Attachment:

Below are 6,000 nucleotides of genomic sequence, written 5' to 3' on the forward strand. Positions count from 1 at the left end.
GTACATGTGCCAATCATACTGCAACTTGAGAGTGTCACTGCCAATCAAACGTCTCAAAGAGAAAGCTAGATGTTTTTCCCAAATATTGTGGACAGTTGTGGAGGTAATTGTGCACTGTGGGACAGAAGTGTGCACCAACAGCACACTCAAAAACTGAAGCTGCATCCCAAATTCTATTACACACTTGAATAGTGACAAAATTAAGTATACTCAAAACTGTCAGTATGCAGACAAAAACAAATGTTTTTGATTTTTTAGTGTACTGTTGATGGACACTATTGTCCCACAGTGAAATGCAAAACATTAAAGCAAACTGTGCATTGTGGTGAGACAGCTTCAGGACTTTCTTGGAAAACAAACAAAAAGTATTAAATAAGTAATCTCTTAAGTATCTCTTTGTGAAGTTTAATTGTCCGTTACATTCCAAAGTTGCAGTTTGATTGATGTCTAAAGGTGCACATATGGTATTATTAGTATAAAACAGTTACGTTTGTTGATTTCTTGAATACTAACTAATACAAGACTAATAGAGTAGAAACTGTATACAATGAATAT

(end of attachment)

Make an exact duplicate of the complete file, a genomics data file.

Below are 6,000 nucleotides of genomic sequence, written 5' to 3' on the forward strand. Positions count from 1 at the left end.
GTACATGTGCCAATCATACTGCAACTTGAGAGTGTCACTGCCAATCAAACGTCTCAAAGAGAAAGCTAGATGTTTTTCCCAAATATTGTGGACAGTTGTGGAGGTAATTGTGCACTGTGGGACAGAAGTGTGCACCAACAGCACACTCAAAAACTGAAGCTGCATCCCAAATTCTATTACACACTTGAATAGTGACAAAATTAAGTATACTCAAAACTGTCAGTATGCAGACAAAAACAAATGTTTTTGATTTTTTAGTGTACTGTTGATGGACACTATTGTCCCACAGTGAAATGCAAAACATTAAAGCAAACTGTGCATTGTGGTGAGACAGCTTCAGGACTTTCTTGGAAAACAAACAAAAAGTATTAAATAAGTAATCTCTTAAGTATCTCTTTGTGAAGTTTAATTGTCCGTTACATTCCAAAGTTGCAGTTTGATTGATGTCTAAAGGTGCACATATGGTATTATTAGTATAAAACAGTTACGTTTGTTGATTTCTTGAATACTAACTAATACAAGACTAATAGAGTAGAAACTGTATACAATGAATAT